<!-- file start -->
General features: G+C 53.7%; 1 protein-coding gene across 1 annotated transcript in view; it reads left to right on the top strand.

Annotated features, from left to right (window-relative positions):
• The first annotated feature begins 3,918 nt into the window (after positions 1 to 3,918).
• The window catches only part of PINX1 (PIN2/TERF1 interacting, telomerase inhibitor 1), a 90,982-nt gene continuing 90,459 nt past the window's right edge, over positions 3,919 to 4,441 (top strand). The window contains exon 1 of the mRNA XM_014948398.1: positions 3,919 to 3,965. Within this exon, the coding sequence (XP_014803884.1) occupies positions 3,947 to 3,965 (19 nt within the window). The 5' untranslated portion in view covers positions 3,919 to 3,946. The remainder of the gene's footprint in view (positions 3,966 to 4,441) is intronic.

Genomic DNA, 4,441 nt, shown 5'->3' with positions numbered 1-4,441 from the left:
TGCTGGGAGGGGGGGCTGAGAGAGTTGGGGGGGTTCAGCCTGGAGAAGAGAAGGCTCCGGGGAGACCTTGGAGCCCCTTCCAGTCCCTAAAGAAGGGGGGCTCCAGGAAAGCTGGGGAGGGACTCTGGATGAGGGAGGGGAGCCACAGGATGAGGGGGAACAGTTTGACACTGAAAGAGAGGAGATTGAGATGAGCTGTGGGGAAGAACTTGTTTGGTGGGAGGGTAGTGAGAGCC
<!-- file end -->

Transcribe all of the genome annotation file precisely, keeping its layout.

General features: G+C 53.7%; 1 protein-coding gene across 1 annotated transcript in view; it reads left to right on the top strand.

Annotated features, from left to right (window-relative positions):
• The first annotated feature begins 3,918 nt into the window (after positions 1 to 3,918).
• The window catches only part of PINX1 (PIN2/TERF1 interacting, telomerase inhibitor 1), a 90,982-nt gene continuing 90,459 nt past the window's right edge, over positions 3,919 to 4,441 (top strand). The window contains exon 1 of the mRNA XM_014948398.1: positions 3,919 to 3,965. Within this exon, the coding sequence (XP_014803884.1) occupies positions 3,947 to 3,965 (19 nt within the window). The 5' untranslated portion in view covers positions 3,919 to 3,946. The remainder of the gene's footprint in view (positions 3,966 to 4,441) is intronic.

Genomic DNA, 4,441 nt, shown 5'->3' with positions numbered 1-4,441 from the left:
TGCTGGGAGGGGGGGCTGAGAGAGTTGGGGGGGTTCAGCCTGGAGAAGAGAAGGCTCCGGGGAGACCTTGGAGCCCCTTCCAGTCCCTAAAGAAGGGGGGCTCCAGGAAAGCTGGGGAGGGACTCTGGATGAGGGAGGGGAGCCACAGGATGAGGGGGAACAGTTTGACACTGAAAGAGAGGAGATTGAGATGAGCTGTGGGGAAGAACTTGTTTGGTGGGAGGGTAGTGAGAGCC